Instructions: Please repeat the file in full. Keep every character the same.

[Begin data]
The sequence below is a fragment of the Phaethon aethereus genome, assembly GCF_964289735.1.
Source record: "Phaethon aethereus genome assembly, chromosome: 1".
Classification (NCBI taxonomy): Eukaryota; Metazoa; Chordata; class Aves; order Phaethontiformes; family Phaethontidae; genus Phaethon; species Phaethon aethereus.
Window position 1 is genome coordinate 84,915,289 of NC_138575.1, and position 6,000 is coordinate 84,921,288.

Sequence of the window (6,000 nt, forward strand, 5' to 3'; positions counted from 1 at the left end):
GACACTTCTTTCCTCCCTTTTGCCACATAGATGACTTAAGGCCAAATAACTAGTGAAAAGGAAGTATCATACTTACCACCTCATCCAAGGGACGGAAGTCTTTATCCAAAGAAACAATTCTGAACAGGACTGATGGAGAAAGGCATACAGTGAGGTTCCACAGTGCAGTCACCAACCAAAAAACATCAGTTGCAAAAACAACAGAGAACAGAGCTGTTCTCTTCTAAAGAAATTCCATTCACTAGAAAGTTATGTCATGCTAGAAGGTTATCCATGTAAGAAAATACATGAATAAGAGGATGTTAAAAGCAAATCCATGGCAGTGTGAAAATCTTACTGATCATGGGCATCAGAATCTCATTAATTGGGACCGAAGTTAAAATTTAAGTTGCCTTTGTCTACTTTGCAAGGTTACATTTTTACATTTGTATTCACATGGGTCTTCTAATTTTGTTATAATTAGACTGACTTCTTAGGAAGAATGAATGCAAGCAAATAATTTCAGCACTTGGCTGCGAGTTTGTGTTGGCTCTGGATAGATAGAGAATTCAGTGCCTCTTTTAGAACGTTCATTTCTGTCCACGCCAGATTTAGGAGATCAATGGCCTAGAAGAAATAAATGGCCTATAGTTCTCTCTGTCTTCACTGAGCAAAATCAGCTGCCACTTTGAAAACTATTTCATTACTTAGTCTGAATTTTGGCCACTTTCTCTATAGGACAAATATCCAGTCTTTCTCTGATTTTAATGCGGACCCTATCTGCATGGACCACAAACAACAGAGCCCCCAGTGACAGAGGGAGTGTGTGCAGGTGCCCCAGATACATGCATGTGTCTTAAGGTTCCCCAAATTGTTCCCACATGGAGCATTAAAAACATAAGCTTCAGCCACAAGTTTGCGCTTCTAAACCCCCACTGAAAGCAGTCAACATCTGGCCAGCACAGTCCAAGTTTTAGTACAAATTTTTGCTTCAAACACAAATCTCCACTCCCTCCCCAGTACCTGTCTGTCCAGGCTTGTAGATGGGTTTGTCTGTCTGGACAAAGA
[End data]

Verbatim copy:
The sequence below is a fragment of the Phaethon aethereus genome, assembly GCF_964289735.1.
Source record: "Phaethon aethereus genome assembly, chromosome: 1".
Classification (NCBI taxonomy): Eukaryota; Metazoa; Chordata; class Aves; order Phaethontiformes; family Phaethontidae; genus Phaethon; species Phaethon aethereus.
Window position 1 is genome coordinate 84,915,289 of NC_138575.1, and position 6,000 is coordinate 84,921,288.

Sequence of the window (6,000 nt, forward strand, 5' to 3'; positions counted from 1 at the left end):
GACACTTCTTTCCTCCCTTTTGCCACATAGATGACTTAAGGCCAAATAACTAGTGAAAAGGAAGTATCATACTTACCACCTCATCCAAGGGACGGAAGTCTTTATCCAAAGAAACAATTCTGAACAGGACTGATGGAGAAAGGCATACAGTGAGGTTCCACAGTGCAGTCACCAACCAAAAAACATCAGTTGCAAAAACAACAGAGAACAGAGCTGTTCTCTTCTAAAGAAATTCCATTCACTAGAAAGTTATGTCATGCTAGAAGGTTATCCATGTAAGAAAATACATGAATAAGAGGATGTTAAAAGCAAATCCATGGCAGTGTGAAAATCTTACTGATCATGGGCATCAGAATCTCATTAATTGGGACCGAAGTTAAAATTTAAGTTGCCTTTGTCTACTTTGCAAGGTTACATTTTTACATTTGTATTCACATGGGTCTTCTAATTTTGTTATAATTAGACTGACTTCTTAGGAAGAATGAATGCAAGCAAATAATTTCAGCACTTGGCTGCGAGTTTGTGTTGGCTCTGGATAGATAGAGAATTCAGTGCCTCTTTTAGAACGTTCATTTCTGTCCACGCCAGATTTAGGAGATCAATGGCCTAGAAGAAATAAATGGCCTATAGTTCTCTCTGTCTTCACTGAGCAAAATCAGCTGCCACTTTGAAAACTATTTCATTACTTAGTCTGAATTTTGGCCACTTTCTCTATAGGACAAATATCCAGTCTTTCTCTGATTTTAATGCGGACCCTATCTGCATGGACCACAAACAACAGAGCCCCCAGTGACAGAGGGAGTGTGTGCAGGTGCCCCAGATACATGCATGTGTCTTAAGGTTCCCCAAATTGTTCCCACATGGAGCATTAAAAACATAAGCTTCAGCCACAAGTTTGCGCTTCTAAACCCCCACTGAAAGCAGTCAACATCTGGCCAGCACAGTCCAAGTTTTAGTACAAATTTTTGCTTCAAACACAAATCTCCACTCCCTCCCCAGTACCTGTCTGTCCAGGCTTGTAGATGGGTTTGTCTGTCTGGACAAAGA